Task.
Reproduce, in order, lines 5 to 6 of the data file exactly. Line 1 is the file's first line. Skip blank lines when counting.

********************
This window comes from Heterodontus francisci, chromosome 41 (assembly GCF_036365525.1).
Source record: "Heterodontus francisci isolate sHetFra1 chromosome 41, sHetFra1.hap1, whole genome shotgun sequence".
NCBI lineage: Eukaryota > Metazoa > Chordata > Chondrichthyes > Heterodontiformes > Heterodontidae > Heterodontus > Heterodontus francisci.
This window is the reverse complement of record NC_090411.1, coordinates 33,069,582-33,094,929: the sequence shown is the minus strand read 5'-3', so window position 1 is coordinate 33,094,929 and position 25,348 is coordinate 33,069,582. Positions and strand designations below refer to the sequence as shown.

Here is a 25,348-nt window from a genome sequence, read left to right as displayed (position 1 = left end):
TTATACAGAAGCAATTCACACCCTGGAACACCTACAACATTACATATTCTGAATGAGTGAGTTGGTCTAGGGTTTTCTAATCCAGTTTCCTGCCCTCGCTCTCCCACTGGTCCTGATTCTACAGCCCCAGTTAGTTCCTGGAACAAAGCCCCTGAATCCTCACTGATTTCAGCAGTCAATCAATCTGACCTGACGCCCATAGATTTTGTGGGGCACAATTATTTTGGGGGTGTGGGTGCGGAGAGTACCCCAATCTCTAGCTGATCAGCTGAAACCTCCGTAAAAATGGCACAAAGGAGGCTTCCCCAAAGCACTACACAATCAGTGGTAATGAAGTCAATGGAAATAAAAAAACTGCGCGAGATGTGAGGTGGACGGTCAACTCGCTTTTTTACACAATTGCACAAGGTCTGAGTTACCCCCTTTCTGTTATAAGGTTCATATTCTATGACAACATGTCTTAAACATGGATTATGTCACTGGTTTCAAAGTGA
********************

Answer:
Here is a 25,348-nt window from a genome sequence, read left to right as displayed (position 1 = left end):
TTATACAGAAGCAATTCACACCCTGGAACACCTACAACATTACATATTCTGAATGAGTGAGTTGGTCTAGGGTTTTCTAATCCAGTTTCCTGCCCTCGCTCTCCCACTGGTCCTGATTCTACAGCCCCAGTTAGTTCCTGGAACAAAGCCCCTGAATCCTCACTGATTTCAGCAGTCAATCAATCTGACCTGACGCCCATAGATTTTGTGGGGCACAATTATTTTGGGGGTGTGGGTGCGGAGAGTACCCCAATCTCTAGCTGATCAGCTGAAACCTCCGTAAAAATGGCACAAAGGAGGCTTCCCCAAAGCACTACACAATCAGTGGTAATGAAGTCAATGGAAATAAAAAAACTGCGCGAGATGTGAGGTGGACGGTCAACTCGCTTTTTTACACAATTGCACAAGGTCTGAGTTACCCCCTTTCTGTTATAAGGTTCATATTCTATGACAACATGTCTTAAACATGGATTATGTCACTGGTTTCAAAGTGA